A discursive look at Napoleonic & ECW wargaming, plus a load of old Hooptedoodle on this & that


Thursday, 16 November 2017

Hooptedoodle #283 - Good Will to All Men


If you haven't seen this before, it is an illustration from one of a series of Christmas-themed adverts produced by Gregg's, the UK bakery chain. Yes, quite so - probably a bit ill-considered. Daft, in fact. Gregg's reckoned it was meant as a bit of fun, apologised and promptly withdrew it - presumably they will try to recruit some grown-ups for the marketing department. That, you might think, would be an end to the matter - least said, the better.

Now I refuse, point plank, to get into any kind of argument about this. Not unpredictably, there is deep outrage in Twitterland, where the sanctimonious and the disapproving are thick upon the ground. Now people are not only outraged about it, but some are outraged because others are outraged about the wrong aspect of it. You can read about all this (if you can be bothered) in an article in the Independent, here.

There are more things wrong with this picture than you might guess at first glance. Obviously, replacing the infant Jesus with a sausage roll, for the adoration of the wise men, is a bit unorthodox, though, of course, the advert doesn't say that it's a straight swap - it's sort of implied. But never mind that, there's also the further business about Jesus being a Jew, so that not only is this horrifying to rather literal-minded Christians, but the association of pork sausages with Jewish people is also deeply offensive. Also, the wise men are almost certainly manufactured in China, which brings some further issues, but we'll swerve that one.

Also featured in the Independent article is a brief snippet about people wishing to boycott Tesco because their Christmas advert included a brief glimpse of a Muslim family. Ah yes. Christian charity in action - how lovely.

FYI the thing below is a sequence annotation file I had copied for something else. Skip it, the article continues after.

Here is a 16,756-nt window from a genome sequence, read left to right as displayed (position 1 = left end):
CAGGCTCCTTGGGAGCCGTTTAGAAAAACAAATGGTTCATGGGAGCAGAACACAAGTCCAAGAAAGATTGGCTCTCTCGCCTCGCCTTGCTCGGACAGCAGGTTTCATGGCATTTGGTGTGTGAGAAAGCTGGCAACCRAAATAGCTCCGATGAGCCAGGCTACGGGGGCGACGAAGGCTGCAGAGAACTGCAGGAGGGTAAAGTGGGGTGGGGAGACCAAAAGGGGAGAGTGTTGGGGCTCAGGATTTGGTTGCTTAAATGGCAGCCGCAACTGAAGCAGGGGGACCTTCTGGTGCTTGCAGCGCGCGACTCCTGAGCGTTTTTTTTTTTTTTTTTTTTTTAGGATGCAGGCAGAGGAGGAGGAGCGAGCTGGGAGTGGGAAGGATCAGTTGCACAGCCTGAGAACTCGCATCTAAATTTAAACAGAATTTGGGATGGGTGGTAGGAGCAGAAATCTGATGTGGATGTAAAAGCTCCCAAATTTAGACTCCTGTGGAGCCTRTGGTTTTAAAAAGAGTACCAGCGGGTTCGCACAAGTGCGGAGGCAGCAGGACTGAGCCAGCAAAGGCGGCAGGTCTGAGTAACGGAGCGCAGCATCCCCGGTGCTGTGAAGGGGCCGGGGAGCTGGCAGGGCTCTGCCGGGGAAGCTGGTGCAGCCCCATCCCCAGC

I tell  you what - I hope you have a very pleasant, peaceful Whatever-You-Prefer-to-Call-This- Festival; perhaps someone will be kind enough to come and wake me up when it's all over. I'll be in the attic. I have no problem with Christmas, it's just the bloody people.

29 comments:

  1. We may need a new Christmas carol "Away in Pret a Manger". Let's hope for peace on earth and the internet...

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    1. Excellent - I was hoping for a few good'uns, to brighten things up, to restore what faith I have left. That gets us off to a cracking start!

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  2. Tricky this. The wise men, coming from the east, were probably followers of the Zoroastrian faith. I think we need to know a lot more about the lifestyles and beliefs of Zoroastrians, I bet they didn't eat pork either. There must be a whole load more peple who could be offended by this who haven't found out about yet. I feel we should make sure to spread the word. Viral, man.

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    1. I haven't heard or thought of that for decades, but are we speaking of Zoroaster? Isn't he the same chap as Zarathustra, of thus spaking fame? By Jove - what a cultured blog this sometimes turns out to be.